Provide the 911 operator with your name and location. Explain you were attacked and forced to defend yourself. You know this person did something that caused you to fear for your life or the life of another. Therefore, I strongly recommend you provide this information to the 911 operator. For example, my name is John Doe. I am at the First Savings Bank, on the corner of Some Street and Nowhere Avenue. A man just attacked me. I thought he was going to kill me. I was afraid for my life, and I had to defend myself.
You also want to make sure they know to send the paramedics to your location. They will need to treat the person who forced you to defend yourself, but they will also need to examine you. I strongly recommend you go to the hospital for a complete examination. Even if you do not have any outwardly showing injuries, you may experience physiological responses that may endanger your well-being.
First Officer on the Shooting Scene
When the police arrive, tell the first responding officer who you are and you were the one who called 911. Allow the officer to take possession of your firearm safely. DO NOT draw the weapon from its holstered or stored position to give it to the officer. Instead, tell them where the gun is and allow them to get it. I recommend you also provide any other relevant information you feel will help them secure the scene. Most noteworthy would be providing the location of the weapon your attacker had, if applicable.
Provide the officer with your personal information (name, address, phone number, etc.). Briefly describe what happened. Explain the individual attacked you and you were in fear for your life. Explain your attacker forced you to defend yourself. Once you have provided this information to the officer, tell them you want to be checked out by the paramedics, if this is not already taking place.
It is also essential for you to provide the first responding officer with any information that will show your innocence. This includes the identity and location of any evidence and witnesses to the incident if known. Do not presume they will automatically know what to look for or who to talk too. Therefore, you should provide this information to the officer.
Assert Your Right to Remain Silent
The time has come to stop talking. As distasteful as this may sound, request the representation of an attorney before you answer any more questions or make any more statements. You can tell the officer, “I want to cooperate, but I want to have my attorney present before I say anything else.” You are asserting your right to remain silent and should stop the officer from continuing to question you. If they continue to question you, make it very clear to them by saying, “I am asserting my right to remain silent, as well as my right to counsel.”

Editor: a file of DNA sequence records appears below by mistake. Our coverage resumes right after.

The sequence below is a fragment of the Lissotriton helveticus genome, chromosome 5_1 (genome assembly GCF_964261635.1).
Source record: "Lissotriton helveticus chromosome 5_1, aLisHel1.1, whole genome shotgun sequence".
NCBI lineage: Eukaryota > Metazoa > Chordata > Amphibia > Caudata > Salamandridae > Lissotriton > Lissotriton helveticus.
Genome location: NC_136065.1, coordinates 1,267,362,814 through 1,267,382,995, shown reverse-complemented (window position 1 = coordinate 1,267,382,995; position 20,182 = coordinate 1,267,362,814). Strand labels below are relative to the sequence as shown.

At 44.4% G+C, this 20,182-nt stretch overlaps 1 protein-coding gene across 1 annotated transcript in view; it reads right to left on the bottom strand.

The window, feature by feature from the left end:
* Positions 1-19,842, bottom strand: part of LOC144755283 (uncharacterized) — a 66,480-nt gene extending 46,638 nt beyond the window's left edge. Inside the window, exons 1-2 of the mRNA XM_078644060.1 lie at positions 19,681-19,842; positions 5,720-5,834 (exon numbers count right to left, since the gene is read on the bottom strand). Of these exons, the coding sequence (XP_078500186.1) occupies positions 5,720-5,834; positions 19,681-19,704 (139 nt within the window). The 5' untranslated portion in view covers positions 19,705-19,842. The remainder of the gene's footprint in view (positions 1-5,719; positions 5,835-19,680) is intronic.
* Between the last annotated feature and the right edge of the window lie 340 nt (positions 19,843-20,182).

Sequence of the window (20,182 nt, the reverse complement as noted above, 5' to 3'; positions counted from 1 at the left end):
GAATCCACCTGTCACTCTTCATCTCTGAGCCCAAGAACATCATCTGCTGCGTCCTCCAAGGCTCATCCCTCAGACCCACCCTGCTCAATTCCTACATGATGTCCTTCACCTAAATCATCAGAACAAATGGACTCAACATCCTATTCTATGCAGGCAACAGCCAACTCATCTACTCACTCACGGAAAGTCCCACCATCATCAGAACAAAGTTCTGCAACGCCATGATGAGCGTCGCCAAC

Do not discuss the incident again until you have been medically cleared and had the opportunity to speak with a reputable attorney. Do not think of this as “not cooperating.” It is purely to ensure that you give yourself the time you need to recover mentally and physically from the high-stress event you just experienced. Remember, you may not remember everything that happened right away, and you do not want to create an issue where one does not exist. I also strongly recommended you do not discuss the incident with anyone outside of your legal team or mental health provider.
Due to the incident involving a shooting, it is not uncommon for the agency to dispatch a detective to the scene. Once the investigator arrives, they will want to discuss what happened. They will ask you the same or similar questions the first responding officer asked. Explain you already provided the first officer with the answers to these questions. Tell the investigator you will not be answering any more questions until you have had the opportunity to speak with an attorney.
Remember, you were able to save your own life or the life of another. Do not place it in harm’s way, because you want them to see you as being cooperative. Law enforcement has a job to do following the incident, and you will not be hindering it by taking the time you need to ensure your physical and emotional well-being. The truth is, if you asked a police officer if he or she would give a statement immediately following the use of deadly force, they would answer with a resounding, “NO.” Why should you?